Moving beyond the black-white binary that has long framed racial discourse in the United States, the contributors to this collection examine how the experiences of Latinos and Asians intersect in the formation of the U.S. nation-state. They analyze the political and social processes that have racialized Latinos and Asians while highlighting the productive ways that these communities challenge and transform the identities imposed on them. Each essay addresses the sociopolitical predicaments of both Latinos and Asians, bringing their experiences to light in relation to one another. Several contributors illuminate ways that Latinos and Asians were historically racialized: by U.S. occupiers of Puerto Rico and the Philippines at the end of the nineteenth century, by public health discourses and practices in early-twentieth-century Los Angeles, by anthropologists collecting physical data—height, weight, head measurements—from Chinese Americans to show how the American environment affected “foreign” body types in the 1930s, and by Los Angeles public officials seeking to explain the alleged criminal propensities of Mexican American youth during the 1940s. Other contributors focus on the coalitions and tensions between Latinos and Asians in the context of the fight to integrate public schools and debates over political redistricting. One addresses masculinity, race, and U.S. imperialism in the literary works of Junot Díaz and Chang-rae Lee. Another looks at the passions, identifications, and charges of betrayal aroused by the sensationalized cases of Elián González, the young Cuban boy rescued off the shore of Florida, and Wen Ho Lee, the Los Alamos physicist accused of spying on the United States. Throughout this volume contributors interrogate many of the assumptions that underlie American and ethnic studies even as they signal the need for a research agenda that expands the purview of both fields. Contributors. Nicholas De Genova, Victor Jew, Andrea Levine, Natalia Molina, Gary Y. Okihiro, Crystal Parikh, Greg Robinson, Toni Robinson, Leland T. Saito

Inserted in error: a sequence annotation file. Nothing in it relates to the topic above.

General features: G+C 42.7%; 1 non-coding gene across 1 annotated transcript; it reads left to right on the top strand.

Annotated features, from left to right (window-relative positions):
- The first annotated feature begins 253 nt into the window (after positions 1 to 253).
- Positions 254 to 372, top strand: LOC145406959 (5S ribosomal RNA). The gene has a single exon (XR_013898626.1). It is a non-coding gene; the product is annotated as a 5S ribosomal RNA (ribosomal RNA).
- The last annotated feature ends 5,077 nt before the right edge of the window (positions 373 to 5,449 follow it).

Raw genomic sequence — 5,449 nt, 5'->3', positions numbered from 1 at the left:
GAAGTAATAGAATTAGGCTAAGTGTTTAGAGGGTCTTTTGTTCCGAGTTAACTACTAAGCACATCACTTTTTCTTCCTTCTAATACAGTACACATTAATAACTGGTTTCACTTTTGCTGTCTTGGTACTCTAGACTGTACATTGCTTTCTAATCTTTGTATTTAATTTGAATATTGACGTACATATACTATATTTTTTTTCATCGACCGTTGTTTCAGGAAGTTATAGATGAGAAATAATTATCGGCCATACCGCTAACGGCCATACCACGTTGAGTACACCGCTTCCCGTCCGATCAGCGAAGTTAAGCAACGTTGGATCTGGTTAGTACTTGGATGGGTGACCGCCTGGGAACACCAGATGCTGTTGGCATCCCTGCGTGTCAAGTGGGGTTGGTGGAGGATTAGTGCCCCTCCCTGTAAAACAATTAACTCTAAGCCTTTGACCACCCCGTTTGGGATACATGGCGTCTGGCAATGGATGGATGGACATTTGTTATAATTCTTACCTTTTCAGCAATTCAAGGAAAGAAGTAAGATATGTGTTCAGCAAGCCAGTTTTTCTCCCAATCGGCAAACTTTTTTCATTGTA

The Politics of Otherness in Emergent U.S. Literatures and Culture
Author: Crystal Parikh
Publisher: Fordham Univ Press
Category: Literary Criticism
In An Ethics of Betrayal, Crystal Parikh investigates the theme and tropes of betrayal and treason in Asian American and Chicano/Latino literary and cultural narratives. In considering betrayal from an ethical perspective, one grounded in the theories of Emmanuel Levinas and Jacques Derrida, Parikh argues that the minority subject is obligated in a primary, preontological, and irrecusable relation of responsibility to the Other. Episodes of betrayal and treason allegorize the position of this subject, beholden to the many others who embody the alterity of existence and whose demands upon the subject result in transgressions of intimacy and loyalty. In this first major comparative study of narratives by and about Asian Americans and Latinos, Parikh considers writings by Frank Chin, Gish Jen, Chang-rae Lee, Eric Liu, Américo Parades, and Richard Rodriguez, as well as narratives about the persecution of Wen Ho Lee and the rescue and return of Elian González. By addressing the conflicts at the heart of filiality, the public dimensions of language in the constitution of minority "community," and the mercenary mobilizations of "model minority" status, An Ethics of Betrayal seriously engages the challenges of conducting ethnic and critical race studies based on the uncompromising and unromantic ideas of justice, reciprocity, and ethical society.